In it, but not of it. TPM DC
"Huntsman will lean into his support for the Ryan budget, and will say that defense spending should be on the table, including base closures," Allen reports. He writes the opening week of Huntsman 2012 will include taking on Obama over foreign policy, too, specifically, "his contention that Obama's plan for getting out of Afghanistan is too slow, and that intervening in Libya was not in our national interest."
Huntsman was one of the first to wrap both hands around Ryan budget, telling ABC a couple weeks ago that he'd vote for the Medicare changes contained in it if he got the chance.
This puts him to the right of the so-called frontrunners in the Republican presidential primary. Mitt Romney and Tim Pawlenty have both expressed strong support for the Ryan plan, but have also promised their own -- different -- solutions to entitlements that most expect wil not contain the same amount of political napalm found in Ryan's proposal.
When it comes to foreign policy, Pawlenty has proposed very deep cuts to the budget like Ryan, but has taken defense off the table. Romney recently expressed some interest in backing out of Afghanistan, but that caused some of his Republican supporters to freak out.
Oh, also: Hunstman's in favor of gay civil unions and doesn't think climate change is a myth. Neither view is especially thrilling to Republican primary voters (though some have argued the gay rights thing isn't as not thrilling as you'd perhaps expect.)
At the Faith And Freedom Conference earlier this month, Huntsman cast himself as a social conservative, selling his record on abortion as one of the toughest in the land.
He also trying to grab the fiscal conservative mantle in ways beyond the Ryan plan, expressing support for a balanced budget amendment to the Constitution.
Still, conservatives don't seem to like him much. Over at RedState, Erick Erickson has attacked Huntsman for setting up a presidential run while serving as ambassador to China. Erickson says Huntsman's current campaign raises questions about his loyalty to his job while in China.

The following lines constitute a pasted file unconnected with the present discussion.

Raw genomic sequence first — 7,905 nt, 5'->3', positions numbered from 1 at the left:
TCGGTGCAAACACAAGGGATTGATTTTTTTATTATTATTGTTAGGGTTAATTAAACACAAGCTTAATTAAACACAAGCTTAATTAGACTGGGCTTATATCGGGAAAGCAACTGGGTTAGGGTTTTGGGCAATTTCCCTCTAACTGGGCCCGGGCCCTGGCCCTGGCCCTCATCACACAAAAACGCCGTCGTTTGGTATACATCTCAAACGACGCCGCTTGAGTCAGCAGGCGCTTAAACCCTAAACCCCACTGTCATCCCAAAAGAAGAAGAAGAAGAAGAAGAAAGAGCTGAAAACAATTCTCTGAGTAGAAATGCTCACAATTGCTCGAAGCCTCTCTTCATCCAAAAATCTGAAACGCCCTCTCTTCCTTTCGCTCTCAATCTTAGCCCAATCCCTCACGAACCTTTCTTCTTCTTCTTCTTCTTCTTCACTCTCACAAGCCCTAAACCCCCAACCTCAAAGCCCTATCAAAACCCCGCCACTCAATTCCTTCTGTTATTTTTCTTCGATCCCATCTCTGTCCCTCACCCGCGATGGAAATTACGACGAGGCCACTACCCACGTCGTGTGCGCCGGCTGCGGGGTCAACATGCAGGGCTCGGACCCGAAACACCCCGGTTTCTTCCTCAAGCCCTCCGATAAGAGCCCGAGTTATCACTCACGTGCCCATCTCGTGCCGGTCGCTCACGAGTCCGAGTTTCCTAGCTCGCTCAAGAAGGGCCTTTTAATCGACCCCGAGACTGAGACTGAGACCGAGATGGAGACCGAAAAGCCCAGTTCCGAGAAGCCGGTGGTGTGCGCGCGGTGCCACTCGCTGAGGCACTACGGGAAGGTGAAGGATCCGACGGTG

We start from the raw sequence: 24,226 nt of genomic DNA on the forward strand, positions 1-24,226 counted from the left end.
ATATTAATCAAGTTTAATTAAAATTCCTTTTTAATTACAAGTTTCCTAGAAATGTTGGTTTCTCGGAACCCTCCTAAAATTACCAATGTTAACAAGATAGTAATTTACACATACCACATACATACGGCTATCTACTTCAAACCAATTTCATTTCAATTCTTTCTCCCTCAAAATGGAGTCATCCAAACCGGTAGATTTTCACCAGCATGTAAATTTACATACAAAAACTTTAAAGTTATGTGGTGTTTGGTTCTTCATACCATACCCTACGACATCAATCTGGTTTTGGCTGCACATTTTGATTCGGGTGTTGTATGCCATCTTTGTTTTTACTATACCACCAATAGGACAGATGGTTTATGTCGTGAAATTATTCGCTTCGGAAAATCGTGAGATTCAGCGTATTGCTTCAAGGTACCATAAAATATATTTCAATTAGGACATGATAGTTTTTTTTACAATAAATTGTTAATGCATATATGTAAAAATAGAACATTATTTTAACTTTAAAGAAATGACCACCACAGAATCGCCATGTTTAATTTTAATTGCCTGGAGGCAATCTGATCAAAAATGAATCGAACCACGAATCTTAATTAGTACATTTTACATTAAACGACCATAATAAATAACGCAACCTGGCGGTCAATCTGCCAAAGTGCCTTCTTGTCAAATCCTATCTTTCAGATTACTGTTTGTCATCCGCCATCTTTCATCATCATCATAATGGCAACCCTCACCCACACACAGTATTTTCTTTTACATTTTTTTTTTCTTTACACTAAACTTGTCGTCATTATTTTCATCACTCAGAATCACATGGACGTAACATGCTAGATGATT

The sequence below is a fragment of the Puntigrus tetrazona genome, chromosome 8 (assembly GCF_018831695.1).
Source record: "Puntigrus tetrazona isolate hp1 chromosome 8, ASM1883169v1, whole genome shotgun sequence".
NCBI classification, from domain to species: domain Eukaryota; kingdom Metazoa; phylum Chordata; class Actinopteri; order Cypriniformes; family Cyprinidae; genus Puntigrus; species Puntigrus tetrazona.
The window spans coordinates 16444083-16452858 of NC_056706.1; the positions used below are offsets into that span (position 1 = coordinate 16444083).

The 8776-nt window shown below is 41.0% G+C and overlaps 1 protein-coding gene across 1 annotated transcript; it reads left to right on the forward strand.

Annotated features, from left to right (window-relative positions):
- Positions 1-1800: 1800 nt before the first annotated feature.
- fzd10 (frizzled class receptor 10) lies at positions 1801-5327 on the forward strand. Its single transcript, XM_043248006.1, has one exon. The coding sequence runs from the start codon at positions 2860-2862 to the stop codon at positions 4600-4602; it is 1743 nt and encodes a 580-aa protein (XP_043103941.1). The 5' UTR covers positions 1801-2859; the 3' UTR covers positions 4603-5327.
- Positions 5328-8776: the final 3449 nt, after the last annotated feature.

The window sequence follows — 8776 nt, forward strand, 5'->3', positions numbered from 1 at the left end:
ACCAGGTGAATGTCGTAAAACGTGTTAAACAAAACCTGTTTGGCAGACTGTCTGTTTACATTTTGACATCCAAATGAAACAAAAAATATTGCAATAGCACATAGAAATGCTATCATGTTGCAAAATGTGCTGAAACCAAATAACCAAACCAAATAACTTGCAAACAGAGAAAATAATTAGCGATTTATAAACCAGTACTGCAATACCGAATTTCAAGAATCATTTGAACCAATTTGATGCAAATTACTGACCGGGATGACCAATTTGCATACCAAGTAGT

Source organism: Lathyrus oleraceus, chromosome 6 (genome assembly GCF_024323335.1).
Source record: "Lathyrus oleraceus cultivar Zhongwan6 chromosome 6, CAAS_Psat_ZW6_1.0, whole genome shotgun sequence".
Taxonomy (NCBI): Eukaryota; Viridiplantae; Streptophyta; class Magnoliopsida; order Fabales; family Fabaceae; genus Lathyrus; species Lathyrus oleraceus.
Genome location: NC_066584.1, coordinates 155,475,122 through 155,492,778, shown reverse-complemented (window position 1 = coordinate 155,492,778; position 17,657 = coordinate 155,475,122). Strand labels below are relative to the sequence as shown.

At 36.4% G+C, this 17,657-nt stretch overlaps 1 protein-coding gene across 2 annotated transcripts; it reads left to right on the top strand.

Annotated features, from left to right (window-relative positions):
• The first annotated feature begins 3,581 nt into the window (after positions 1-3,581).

The conservatives over at Verum Serum produced a satirical Huntsman ad highlighting his past moderate stances on all sorts of things ranging from cap-and-trade to calling health care "a right."
Democrats, meanwhile, put out their own parody version of Huntsman's unique campaign teaser ads, which show a lone dirt biker driving across the desert. The Democratic parody calls out Huntsman as a flip-flopper. Democrats are gearing up more attacks for tomorrow to coincide with the announcement.
It's not exactly clear what all this adds up to. Huntsman is slick, rich and extremely presidential in appearance (or at least what we thought that word meant before a black guy named Barack Hussein Obama won the job). His entry into the races is being heralded as the arrival of a man who could really challenge Romney for the nomination.
Polls have been less indicative of that. Huntsman is skipping Iowa (where one poll found him with one -- count it -- supporter), and the latest numbers from New Hampshire show him polling in the low single digits.
Nevertheless, anticipation of Huntsman's arrival on the scene is, officially, A Big Deal. So stay tuned -- everyone else will be.